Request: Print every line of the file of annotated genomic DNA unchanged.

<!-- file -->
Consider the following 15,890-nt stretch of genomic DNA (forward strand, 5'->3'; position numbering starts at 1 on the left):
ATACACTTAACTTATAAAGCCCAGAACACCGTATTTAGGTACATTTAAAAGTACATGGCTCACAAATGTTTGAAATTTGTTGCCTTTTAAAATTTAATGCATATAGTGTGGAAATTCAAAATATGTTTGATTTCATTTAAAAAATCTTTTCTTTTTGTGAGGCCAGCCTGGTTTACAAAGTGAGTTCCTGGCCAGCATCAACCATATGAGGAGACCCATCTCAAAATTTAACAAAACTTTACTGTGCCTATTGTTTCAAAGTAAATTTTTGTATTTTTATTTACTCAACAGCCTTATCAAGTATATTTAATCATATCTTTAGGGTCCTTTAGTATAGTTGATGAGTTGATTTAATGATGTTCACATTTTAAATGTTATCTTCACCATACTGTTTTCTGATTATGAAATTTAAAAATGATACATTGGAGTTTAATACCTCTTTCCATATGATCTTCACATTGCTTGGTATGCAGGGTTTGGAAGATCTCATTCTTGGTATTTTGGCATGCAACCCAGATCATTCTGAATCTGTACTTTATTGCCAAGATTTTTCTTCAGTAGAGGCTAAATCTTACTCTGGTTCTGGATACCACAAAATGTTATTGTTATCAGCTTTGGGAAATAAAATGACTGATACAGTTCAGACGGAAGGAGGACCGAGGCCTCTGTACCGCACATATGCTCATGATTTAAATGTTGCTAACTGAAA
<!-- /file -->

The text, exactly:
Consider the following 15,890-nt stretch of genomic DNA (forward strand, 5'->3'; position numbering starts at 1 on the left):
ATACACTTAACTTATAAAGCCCAGAACACCGTATTTAGGTACATTTAAAAGTACATGGCTCACAAATGTTTGAAATTTGTTGCCTTTTAAAATTTAATGCATATAGTGTGGAAATTCAAAATATGTTTGATTTCATTTAAAAAATCTTTTCTTTTTGTGAGGCCAGCCTGGTTTACAAAGTGAGTTCCTGGCCAGCATCAACCATATGAGGAGACCCATCTCAAAATTTAACAAAACTTTACTGTGCCTATTGTTTCAAAGTAAATTTTTGTATTTTTATTTACTCAACAGCCTTATCAAGTATATTTAATCATATCTTTAGGGTCCTTTAGTATAGTTGATGAGTTGATTTAATGATGTTCACATTTTAAATGTTATCTTCACCATACTGTTTTCTGATTATGAAATTTAAAAATGATACATTGGAGTTTAATACCTCTTTCCATATGATCTTCACATTGCTTGGTATGCAGGGTTTGGAAGATCTCATTCTTGGTATTTTGGCATGCAACCCAGATCATTCTGAATCTGTACTTTATTGCCAAGATTTTTCTTCAGTAGAGGCTAAATCTTACTCTGGTTCTGGATACCACAAAATGTTATTGTTATCAGCTTTGGGAAATAAAATGACTGATACAGTTCAGACGGAAGGAGGACCGAGGCCTCTGTACCGCACATATGCTCATGATTTAAATGTTGCTAACTGAAA